Since the expansion of the Internet is always growing and reaching more and more countries around the world, businesses have to adapt to the global demands of their potential customers and launch e-commerce departments. Despite the variety of benefits such as convenience and the reach of customers worldwide, there is a list of challenges associated with e-commerce. In particular, payments across international borders cause some disruptions in business processes.
To explore the challenges associated with global payments, it is first important to determine whether all e-commerce companies sell their products internationally. While it is hard to analyze whether each online business operates worldwide, it is noteworthy that certain factors influence the likelihood of electronic commerce businesses venturing into the territory of global retailing. Such factors include improving infrastructure, consumer demand, and the popularity of large brands. Thus, to stay relevant and capture the largest audience possible, the majority of relatively big e-commerce businesses are trying to offer worldwide delivery options.
When dealing with international payments and contracts, e-commerce businesses may risk encountering repudiations and other attacks on the integrity of the company based on the tracking of third parties’ actions. Data breaches are of particular concern for e-commerce due to the lack of control of the actions taken by individuals in international locations. For this reason, it is important to explain how fraud can affect merchants. In case of chargebacks (requests to cancel a credit card transaction that occurs after the customer’s dispute of a charge), card providers will take action to determine whether an e-commerce company was responsible for fraud. As a result, the merchant could be debited for the total cost of the transaction and possibly additional fees. E-commerce companies are especially at risk of financial losses associated with fraud because EMV chip cards possess enhanced security for making purchases in-store though making it more complicated for criminals to replicate customer data and create fake bank cards. Despite the innovative security measures for in-store payments, online shopping cannot provide the same level of customer data protection, which pushes fraudsters to steal customer data, leading both merchants and their local or international customers to lose money.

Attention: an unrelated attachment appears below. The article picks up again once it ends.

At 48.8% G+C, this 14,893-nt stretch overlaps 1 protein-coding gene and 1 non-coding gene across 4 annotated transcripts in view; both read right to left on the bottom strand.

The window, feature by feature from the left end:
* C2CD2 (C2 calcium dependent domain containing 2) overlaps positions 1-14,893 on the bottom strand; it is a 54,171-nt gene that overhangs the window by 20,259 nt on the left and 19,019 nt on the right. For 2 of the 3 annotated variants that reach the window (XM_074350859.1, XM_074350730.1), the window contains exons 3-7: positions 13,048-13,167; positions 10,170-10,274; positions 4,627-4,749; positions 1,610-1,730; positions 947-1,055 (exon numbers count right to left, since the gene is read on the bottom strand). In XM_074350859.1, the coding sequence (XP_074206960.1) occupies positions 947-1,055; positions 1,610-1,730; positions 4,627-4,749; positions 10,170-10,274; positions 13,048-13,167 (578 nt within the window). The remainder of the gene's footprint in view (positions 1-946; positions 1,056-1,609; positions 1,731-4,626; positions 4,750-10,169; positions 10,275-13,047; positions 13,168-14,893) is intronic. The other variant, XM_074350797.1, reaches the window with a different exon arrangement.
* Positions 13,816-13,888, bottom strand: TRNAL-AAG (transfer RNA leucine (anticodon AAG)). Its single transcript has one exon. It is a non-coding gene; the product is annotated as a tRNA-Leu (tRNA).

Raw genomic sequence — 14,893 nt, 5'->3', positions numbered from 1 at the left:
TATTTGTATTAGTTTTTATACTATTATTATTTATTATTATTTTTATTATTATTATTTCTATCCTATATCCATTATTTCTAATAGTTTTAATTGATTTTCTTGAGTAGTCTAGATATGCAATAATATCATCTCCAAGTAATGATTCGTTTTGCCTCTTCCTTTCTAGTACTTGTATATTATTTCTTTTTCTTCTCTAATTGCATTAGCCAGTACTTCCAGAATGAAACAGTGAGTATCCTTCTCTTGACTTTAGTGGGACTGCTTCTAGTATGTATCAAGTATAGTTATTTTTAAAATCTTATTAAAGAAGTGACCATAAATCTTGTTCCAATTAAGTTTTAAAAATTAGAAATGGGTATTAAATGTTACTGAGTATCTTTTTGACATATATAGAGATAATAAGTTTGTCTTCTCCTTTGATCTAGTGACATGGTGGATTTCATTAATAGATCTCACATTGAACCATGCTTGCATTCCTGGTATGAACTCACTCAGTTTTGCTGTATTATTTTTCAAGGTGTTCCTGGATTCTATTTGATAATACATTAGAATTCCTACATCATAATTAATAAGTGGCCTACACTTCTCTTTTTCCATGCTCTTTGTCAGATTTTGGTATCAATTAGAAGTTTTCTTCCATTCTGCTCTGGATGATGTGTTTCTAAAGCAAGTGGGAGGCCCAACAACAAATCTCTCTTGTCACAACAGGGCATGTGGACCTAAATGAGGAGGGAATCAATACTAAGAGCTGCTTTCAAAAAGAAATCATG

While there is a variety of types of online fraud, the two main categories that affect international transactions are the following:
- Account takeover. Because almost every e-commerce store that sells its products internationally provides customers with accounts for storing personal information, purchase history, and financial data for shopping, fraudsters can hack into accounts by sending e-mails to customers to trick them into revealing passwords and usernames. As a result, hackers can log into their personal accounts, change passwords and make purchases without customers knowing about it.
- Identity theft. Despite the fact that the majority of businesses take precautions to prevent customers’ identities from being stolen, it is still possible for hackers to steal data such as usernames, credit card numbers, and passwords for making unauthorized purchases, which is considered a violation of Federal law (Clough, 2015).
Financial security is high on the agenda for e-commerce businesses; companies should invest in complying with PCI Security Standards for the maintenance of security standards for protecting payment accounts. Many businesses meet the standards of security through the use of such methods as tokenization, a toll that allows replacing digits in credit card numbers with non-sensitive information that cannot be determined. Such a method of financial data encryption is effective due to the extreme security: the information that has been tokenized can only be detokenized under strict security controls. Furthermore, payment card data and tokens are required to comply with the PCI Standards, including secure cryptography use.
Apart from compliance with PCI Security Standards, financial security departments of e-commerce businesses should also take concrete steps for confirming customer identity through using Address Verification Service (AVS), including requiring customers to enter cards’ CVV as well as provide a signature upon delivery. Thus, e-commerce companies are expected to invest a lot of funds into financial security to protect themselves and their customers, which means that only businesses with relatively large budgets can afford to avoid fraud and repudiation. As online commerce continues to evolve and expand, more and more fraudsters continue to come up with new methods for a data breach (Rana, 2015). It remains imperative for companies to educate themselves on the importance of securing customer information online, especially when it comes to international transactions.